This November, Long-Term Care Awareness Month, we want to highlight the importance of Long-Term Care, and offer some context and information so you can be best prepared to age gracefully – where, and as you wish.
Long-Term Care (LTC) describes and includes a variety of services needed when an individual can no longer independently manage the activities of daily living (ADLs): Bathing, dressing, toileting, transferring (moving to and from a bed or a chair), eating, and continence. A majority of long-term care, especially personal care or help with the ADLs, is administered informally by unpaid family members or friends; Medicare and most employer insurance plans do not cover LTC and only 18% of people have Long-Term Care Insurance. Traditional Long-Term Care insurance is out of reach for most, due to high premiums and lack of affordability, especially because these costs typically come at a time when adults are working hard to save money for retirement. While Medicaid does cover Long-Term Care services, there still exists a large portion of the U.S. population who are not Medicaid eligible, and cannot afford the thousands of dollars per year needed to fund a Long-Term Care Insurance plan. And, even if Medicaid would cover your long-term care needs, the options and services can be very limited.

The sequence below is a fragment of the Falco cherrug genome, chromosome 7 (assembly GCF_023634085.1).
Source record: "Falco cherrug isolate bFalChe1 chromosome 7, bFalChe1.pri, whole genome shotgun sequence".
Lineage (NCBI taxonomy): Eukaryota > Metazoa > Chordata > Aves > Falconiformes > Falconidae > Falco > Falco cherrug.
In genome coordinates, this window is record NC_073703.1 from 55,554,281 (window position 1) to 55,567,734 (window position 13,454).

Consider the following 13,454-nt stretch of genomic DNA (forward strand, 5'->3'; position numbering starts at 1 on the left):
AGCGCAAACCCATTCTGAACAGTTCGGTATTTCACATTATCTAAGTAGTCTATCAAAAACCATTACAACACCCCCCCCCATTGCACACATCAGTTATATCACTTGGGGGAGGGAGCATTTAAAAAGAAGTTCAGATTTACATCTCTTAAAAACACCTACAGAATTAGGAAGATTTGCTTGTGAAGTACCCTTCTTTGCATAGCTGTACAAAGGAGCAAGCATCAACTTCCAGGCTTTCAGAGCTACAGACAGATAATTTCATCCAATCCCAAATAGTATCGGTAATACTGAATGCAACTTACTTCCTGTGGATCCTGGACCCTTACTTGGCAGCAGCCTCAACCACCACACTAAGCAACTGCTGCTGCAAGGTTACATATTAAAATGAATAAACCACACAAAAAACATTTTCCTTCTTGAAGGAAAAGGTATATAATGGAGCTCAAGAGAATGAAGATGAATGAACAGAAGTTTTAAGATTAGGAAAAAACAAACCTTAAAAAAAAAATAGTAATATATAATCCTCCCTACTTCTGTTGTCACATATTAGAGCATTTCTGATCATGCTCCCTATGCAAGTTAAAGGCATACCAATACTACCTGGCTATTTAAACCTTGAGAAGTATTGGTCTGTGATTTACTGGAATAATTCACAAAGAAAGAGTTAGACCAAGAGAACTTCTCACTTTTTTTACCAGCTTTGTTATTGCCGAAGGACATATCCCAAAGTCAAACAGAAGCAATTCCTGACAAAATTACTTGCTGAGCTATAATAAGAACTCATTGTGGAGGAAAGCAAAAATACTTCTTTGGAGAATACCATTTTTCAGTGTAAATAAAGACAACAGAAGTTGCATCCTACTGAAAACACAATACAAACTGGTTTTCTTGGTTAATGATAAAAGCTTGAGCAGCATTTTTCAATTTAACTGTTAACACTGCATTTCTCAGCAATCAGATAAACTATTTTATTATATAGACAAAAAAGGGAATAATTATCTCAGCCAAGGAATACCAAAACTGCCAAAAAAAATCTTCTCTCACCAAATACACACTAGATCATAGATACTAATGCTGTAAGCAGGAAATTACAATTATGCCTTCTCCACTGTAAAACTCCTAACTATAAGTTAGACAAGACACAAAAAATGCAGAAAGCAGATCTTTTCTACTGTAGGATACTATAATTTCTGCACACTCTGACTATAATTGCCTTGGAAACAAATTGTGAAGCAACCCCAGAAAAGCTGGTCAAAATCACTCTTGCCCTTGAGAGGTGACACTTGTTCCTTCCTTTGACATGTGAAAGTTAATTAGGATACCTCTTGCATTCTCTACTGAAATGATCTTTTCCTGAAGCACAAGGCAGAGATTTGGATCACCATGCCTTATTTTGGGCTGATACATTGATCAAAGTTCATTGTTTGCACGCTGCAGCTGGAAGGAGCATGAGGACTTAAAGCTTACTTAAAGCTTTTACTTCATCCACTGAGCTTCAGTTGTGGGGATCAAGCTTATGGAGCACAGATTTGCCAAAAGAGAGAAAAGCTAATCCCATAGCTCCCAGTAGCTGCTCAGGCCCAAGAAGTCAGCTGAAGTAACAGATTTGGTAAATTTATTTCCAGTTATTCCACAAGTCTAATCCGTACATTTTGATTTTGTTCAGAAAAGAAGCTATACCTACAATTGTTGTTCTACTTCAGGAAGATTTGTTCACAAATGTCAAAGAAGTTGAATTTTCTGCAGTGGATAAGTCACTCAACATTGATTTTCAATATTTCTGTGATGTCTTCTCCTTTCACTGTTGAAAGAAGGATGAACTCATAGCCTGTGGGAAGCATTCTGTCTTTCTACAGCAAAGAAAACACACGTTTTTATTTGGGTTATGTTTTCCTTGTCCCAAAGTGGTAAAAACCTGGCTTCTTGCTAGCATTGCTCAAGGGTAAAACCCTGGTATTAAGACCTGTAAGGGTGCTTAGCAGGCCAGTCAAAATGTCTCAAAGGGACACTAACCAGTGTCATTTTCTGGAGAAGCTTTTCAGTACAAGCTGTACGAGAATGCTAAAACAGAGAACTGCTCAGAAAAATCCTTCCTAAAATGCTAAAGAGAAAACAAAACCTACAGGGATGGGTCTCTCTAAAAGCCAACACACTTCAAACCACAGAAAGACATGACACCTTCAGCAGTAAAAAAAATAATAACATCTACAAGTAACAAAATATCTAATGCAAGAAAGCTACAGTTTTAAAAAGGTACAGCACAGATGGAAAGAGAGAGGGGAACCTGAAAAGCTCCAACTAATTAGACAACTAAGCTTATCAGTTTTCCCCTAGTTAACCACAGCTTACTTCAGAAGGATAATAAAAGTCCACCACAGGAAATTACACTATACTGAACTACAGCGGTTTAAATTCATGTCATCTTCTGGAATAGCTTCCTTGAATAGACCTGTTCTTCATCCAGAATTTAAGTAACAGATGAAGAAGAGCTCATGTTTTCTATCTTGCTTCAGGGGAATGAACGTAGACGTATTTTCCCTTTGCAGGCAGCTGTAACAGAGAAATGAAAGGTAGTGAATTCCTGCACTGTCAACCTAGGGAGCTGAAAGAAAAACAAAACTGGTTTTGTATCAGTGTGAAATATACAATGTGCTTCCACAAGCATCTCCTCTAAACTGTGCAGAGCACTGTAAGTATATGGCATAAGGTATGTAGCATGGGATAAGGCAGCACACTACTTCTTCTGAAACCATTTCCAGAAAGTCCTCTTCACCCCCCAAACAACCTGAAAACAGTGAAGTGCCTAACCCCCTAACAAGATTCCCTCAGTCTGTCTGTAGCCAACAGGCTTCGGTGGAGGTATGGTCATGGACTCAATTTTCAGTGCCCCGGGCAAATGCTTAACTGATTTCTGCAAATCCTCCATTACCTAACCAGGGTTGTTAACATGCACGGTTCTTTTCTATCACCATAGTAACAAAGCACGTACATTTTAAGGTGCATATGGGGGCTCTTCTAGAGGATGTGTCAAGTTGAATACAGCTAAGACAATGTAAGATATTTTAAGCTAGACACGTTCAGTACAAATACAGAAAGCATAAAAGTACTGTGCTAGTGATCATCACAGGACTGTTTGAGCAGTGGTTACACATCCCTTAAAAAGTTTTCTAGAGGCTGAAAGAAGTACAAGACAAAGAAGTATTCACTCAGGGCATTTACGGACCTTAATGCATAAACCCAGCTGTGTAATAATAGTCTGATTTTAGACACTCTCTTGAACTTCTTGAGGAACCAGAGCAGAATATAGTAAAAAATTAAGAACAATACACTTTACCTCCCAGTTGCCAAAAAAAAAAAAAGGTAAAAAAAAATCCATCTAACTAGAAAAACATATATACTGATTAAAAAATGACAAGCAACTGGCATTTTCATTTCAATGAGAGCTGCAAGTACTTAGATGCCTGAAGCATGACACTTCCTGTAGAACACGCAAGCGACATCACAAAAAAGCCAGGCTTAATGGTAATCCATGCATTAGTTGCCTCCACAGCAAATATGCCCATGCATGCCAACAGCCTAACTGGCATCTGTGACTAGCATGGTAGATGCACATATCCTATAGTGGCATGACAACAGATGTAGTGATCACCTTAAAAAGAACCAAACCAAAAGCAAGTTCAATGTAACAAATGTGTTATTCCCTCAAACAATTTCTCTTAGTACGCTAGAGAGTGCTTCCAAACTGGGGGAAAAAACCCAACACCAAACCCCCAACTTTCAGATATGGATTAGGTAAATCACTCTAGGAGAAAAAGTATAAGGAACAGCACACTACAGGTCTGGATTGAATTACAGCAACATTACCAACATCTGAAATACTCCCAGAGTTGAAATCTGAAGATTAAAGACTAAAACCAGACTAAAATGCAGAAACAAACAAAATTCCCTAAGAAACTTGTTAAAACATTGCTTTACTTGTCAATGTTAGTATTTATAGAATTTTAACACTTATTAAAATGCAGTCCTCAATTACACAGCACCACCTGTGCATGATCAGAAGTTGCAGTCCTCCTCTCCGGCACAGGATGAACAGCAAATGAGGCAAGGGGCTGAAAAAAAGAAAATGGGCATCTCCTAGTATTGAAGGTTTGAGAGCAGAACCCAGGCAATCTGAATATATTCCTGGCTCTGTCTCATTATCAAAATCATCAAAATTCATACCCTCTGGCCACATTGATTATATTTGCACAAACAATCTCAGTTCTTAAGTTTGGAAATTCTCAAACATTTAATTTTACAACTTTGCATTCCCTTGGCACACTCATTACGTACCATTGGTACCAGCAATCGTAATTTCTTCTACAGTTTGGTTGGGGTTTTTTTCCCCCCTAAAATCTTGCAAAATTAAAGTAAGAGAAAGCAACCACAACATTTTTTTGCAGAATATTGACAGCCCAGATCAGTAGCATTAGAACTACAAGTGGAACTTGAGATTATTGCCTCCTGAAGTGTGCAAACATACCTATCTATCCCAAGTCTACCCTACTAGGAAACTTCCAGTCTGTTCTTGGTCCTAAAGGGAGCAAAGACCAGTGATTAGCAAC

Long-term care is most commonly provided in the home, as this is preferential for most; however, it can also include services administered in a nursing home, adult day care center, or another institution for adults. The amount of time for which LTC is needed varies based on need. For example, after an accident, one may need care for just a short period to support recovery; while someone facing cognitive decline due to dementia or other factors, may need more permanent care to help when the ADLs are no longer manageable.
Some factors to consider in making a plan for your own Long-Term Care include your family and health history, marital status and ability of a partner or loved one to help with your future care, and age – the older you are, the more important it is to understand your options and to have a plan. If you find you may not be able to afford the out-of-pocket costs of Long-Term Care, an insurance plan could be a smart choice in preparing for the care you will eventually need. And make sure you understand your options and associated costs. If traditional LTC Insurance is out of budget, you can look into short-term options, like Home Care Secure, which is offered through your Aging at Home Association membership and can provide you with a plan, cash payments, and peace of mind when you need it most.